If you have fibromyalgia pain, you're likely clenching right now.
"Clenching is an involuntary reaction to stress," says Doris Cope, MD, director of Pain Management at the University of Pittsburgh Medical Center. "People tense their muscles, and probably don't even realize they're doing it. That reduces blood flow to the muscles, which causes pain."
Whether you are experiencing painful tender points, deep muscle pain, chronic headaches, unending back pain, or neck pain, you know how fibromyalgia feels. People with fibromyalgia experience pain in ways no one else can really understand.
But what is pain? What causes it? Is fibromyalgia pain acute (short term) or chronic (long term)? And what impact does fibromyalgia pain have on every part of your life?
That's why a stressful lifestyle -- plus too much couch time -- is a double-whammy for conditions like fibromyalgia. Too little exercise slows blood flow to muscles, so fibromyalgia pain just gets worse.
Exercise Helps Fibromyalgia Pain
Revving your pulse is one remedy, Cope says. "Running, walking, having sex with your husband -- these increase your pulse rate so you're getting more blood to muscles. That will reduce pain in muscles. The worst thing [for pain] is to lie there, because then it will only hurt more."
Studies show that walking, stretching, and strength training all help control fibromyalgia pain and muscle tenderness. Exercise just three times a week improves life on many levels. Exercise can relieve fatigue and depression, as well as help people feel better about themselves, more in charge of their lives.
"We know that exercise is the best thing for depression," Cope says. "It helps your mood, helps your sleep, and that helps your pain."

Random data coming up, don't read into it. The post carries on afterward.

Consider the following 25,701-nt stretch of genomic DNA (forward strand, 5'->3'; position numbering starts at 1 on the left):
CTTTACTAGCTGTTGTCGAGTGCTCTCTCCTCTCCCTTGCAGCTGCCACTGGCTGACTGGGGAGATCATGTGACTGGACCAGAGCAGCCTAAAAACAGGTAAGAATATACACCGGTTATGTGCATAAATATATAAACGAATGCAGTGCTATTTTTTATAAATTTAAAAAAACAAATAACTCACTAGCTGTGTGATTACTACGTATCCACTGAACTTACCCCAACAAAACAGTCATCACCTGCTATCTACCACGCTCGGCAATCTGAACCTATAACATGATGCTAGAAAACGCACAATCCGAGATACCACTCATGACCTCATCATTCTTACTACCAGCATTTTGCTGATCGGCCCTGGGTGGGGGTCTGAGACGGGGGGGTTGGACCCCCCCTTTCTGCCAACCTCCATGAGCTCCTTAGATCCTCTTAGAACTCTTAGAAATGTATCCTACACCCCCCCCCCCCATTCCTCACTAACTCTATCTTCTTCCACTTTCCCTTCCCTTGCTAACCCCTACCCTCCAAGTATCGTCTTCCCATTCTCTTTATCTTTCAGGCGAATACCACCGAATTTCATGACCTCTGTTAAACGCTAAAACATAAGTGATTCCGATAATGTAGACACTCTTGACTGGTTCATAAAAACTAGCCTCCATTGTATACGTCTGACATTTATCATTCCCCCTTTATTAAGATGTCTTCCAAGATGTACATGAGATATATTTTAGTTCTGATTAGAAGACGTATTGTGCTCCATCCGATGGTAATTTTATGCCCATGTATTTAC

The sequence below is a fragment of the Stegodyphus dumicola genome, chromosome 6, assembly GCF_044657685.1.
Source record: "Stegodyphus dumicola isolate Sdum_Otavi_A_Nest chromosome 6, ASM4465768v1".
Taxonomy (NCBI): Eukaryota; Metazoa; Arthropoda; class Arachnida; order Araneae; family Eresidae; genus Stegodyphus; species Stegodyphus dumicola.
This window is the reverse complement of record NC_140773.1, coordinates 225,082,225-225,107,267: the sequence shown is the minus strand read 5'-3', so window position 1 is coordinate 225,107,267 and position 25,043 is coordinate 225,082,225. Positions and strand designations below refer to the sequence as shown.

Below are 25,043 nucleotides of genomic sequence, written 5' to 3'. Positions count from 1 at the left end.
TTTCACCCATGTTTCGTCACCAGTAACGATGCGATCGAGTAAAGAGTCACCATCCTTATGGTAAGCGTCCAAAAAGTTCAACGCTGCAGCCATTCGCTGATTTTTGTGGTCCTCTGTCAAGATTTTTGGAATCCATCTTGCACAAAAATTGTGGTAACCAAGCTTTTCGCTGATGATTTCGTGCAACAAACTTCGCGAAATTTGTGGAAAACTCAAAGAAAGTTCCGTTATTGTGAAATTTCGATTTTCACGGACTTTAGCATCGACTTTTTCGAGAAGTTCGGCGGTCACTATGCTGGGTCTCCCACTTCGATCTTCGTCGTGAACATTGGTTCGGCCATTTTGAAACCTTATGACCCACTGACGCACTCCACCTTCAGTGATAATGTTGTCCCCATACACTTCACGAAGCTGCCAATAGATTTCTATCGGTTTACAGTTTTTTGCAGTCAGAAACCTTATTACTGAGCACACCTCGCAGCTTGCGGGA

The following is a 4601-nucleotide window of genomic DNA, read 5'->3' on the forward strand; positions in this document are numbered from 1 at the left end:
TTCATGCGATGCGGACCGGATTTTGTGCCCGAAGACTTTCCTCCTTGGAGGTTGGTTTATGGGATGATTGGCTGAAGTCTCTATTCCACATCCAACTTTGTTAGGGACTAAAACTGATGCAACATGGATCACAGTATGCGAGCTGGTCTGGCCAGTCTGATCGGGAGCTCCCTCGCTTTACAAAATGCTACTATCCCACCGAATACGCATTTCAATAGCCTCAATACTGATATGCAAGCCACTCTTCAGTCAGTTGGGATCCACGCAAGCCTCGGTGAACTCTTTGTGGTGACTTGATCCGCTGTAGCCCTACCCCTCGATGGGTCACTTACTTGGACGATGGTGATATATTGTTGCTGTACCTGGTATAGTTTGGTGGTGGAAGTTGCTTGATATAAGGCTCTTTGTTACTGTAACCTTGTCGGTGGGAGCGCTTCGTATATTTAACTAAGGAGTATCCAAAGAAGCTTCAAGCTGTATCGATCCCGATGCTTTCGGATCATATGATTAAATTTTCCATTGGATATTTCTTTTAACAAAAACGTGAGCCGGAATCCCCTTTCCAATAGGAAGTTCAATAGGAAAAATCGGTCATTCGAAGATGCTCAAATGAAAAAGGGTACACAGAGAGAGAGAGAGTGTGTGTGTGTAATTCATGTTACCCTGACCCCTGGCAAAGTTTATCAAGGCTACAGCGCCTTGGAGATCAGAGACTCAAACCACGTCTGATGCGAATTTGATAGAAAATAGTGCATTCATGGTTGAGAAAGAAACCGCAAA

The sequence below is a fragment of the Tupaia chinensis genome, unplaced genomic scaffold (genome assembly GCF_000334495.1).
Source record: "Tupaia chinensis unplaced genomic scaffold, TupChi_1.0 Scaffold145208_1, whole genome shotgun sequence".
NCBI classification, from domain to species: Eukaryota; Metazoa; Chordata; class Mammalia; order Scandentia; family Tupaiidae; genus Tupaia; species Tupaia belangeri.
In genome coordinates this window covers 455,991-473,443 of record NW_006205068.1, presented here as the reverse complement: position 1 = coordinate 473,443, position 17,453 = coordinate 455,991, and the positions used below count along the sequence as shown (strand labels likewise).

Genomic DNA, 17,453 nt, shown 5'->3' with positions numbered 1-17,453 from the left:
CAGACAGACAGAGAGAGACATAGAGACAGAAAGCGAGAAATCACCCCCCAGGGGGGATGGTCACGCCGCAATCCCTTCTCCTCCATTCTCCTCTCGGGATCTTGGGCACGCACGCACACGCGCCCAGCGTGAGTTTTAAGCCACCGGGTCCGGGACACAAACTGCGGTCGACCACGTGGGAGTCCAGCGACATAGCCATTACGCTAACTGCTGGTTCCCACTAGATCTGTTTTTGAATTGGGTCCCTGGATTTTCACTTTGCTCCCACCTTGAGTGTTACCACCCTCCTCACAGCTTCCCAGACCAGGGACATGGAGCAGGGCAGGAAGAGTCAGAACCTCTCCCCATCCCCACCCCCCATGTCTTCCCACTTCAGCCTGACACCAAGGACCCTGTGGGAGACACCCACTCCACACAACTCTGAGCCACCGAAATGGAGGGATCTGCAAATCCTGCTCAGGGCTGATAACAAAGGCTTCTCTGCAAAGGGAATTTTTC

If starting an exercise program seems too painful, start slowly. Start with flexibility exercises -- stretching that improves your range of motion. Yoga classes, walking around the block, playing a round of golf can also get you started.
Water Exercise and Fibromyalgia Pain
Water exercise -- aka, water aerobics -- is the easiest workout for people with fibromyalgia pain.
"If you can't exercise because of obesity, water therapy is a good place to start," Cope says. "Warm water can be very comforting. The exercise gets blood flow to muscles and tendons. And if you're in the water, your joints are not being stressed during exercise." Also, water offers resistance, which helps muscles get stronger.
You don’t need to know how to swim for a water exercise class. In some classes, you work out in shallow water with your head completely above water. In other water aerobic classes, you bob in deep water (with foam belt or life jacket).
The natural buoyancy of water helps you move -- so you can do exercises that would otherwise be painful. These exercises can be done with an instructor or physical therapist in a heated facility or in a backyard pool.
Studies from Spain indicate that water aerobics improves quality of life for women with fibromyalgia pain in the long-term. In one 12-week study, women who exercised in warm water -- for 60 minutes, 3 times a week -- reported improved physical and mental well-being. They also had less fibromyalgia pain and more vitality. As for their state of mind, they reported feeling less depressed, and more sociable.
"If we can get people to swim, do water aerobics, walk up stairs -- something that increases pulse rate, it will help a lot with their pain," Cope says. "We're talking 20 minutes, four times a week. That's all. It can make a big difference."